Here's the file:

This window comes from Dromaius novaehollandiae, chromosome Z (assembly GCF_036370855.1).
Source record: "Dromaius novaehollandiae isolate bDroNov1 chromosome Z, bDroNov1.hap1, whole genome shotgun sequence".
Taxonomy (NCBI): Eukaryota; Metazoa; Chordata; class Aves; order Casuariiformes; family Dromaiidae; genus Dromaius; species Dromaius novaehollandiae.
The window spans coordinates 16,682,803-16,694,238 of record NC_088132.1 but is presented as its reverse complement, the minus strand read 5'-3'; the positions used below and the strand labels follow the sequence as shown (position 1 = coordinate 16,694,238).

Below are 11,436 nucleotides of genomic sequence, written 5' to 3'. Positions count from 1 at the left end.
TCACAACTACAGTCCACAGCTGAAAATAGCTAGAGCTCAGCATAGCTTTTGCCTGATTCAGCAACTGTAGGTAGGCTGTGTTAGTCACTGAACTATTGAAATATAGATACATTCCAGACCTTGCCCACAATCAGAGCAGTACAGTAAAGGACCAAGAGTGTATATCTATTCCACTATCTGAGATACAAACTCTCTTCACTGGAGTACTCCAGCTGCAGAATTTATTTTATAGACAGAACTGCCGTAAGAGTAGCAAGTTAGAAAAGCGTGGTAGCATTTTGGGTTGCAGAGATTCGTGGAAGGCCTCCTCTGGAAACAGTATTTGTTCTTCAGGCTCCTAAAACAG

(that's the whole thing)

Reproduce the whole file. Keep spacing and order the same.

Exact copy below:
This window comes from Dromaius novaehollandiae, chromosome Z (assembly GCF_036370855.1).
Source record: "Dromaius novaehollandiae isolate bDroNov1 chromosome Z, bDroNov1.hap1, whole genome shotgun sequence".
Taxonomy (NCBI): Eukaryota; Metazoa; Chordata; class Aves; order Casuariiformes; family Dromaiidae; genus Dromaius; species Dromaius novaehollandiae.
The window spans coordinates 16,682,803-16,694,238 of record NC_088132.1 but is presented as its reverse complement, the minus strand read 5'-3'; the positions used below and the strand labels follow the sequence as shown (position 1 = coordinate 16,694,238).

Below are 11,436 nucleotides of genomic sequence, written 5' to 3'. Positions count from 1 at the left end.
TCACAACTACAGTCCACAGCTGAAAATAGCTAGAGCTCAGCATAGCTTTTGCCTGATTCAGCAACTGTAGGTAGGCTGTGTTAGTCACTGAACTATTGAAATATAGATACATTCCAGACCTTGCCCACAATCAGAGCAGTACAGTAAAGGACCAAGAGTGTATATCTATTCCACTATCTGAGATACAAACTCTCTTCACTGGAGTACTCCAGCTGCAGAATTTATTTTATAGACAGAACTGCCGTAAGAGTAGCAAGTTAGAAAAGCGTGGTAGCATTTTGGGTTGCAGAGATTCGTGGAAGGCCTCCTCTGGAAACAGTATTTGTTCTTCAGGCTCCTAAAACAG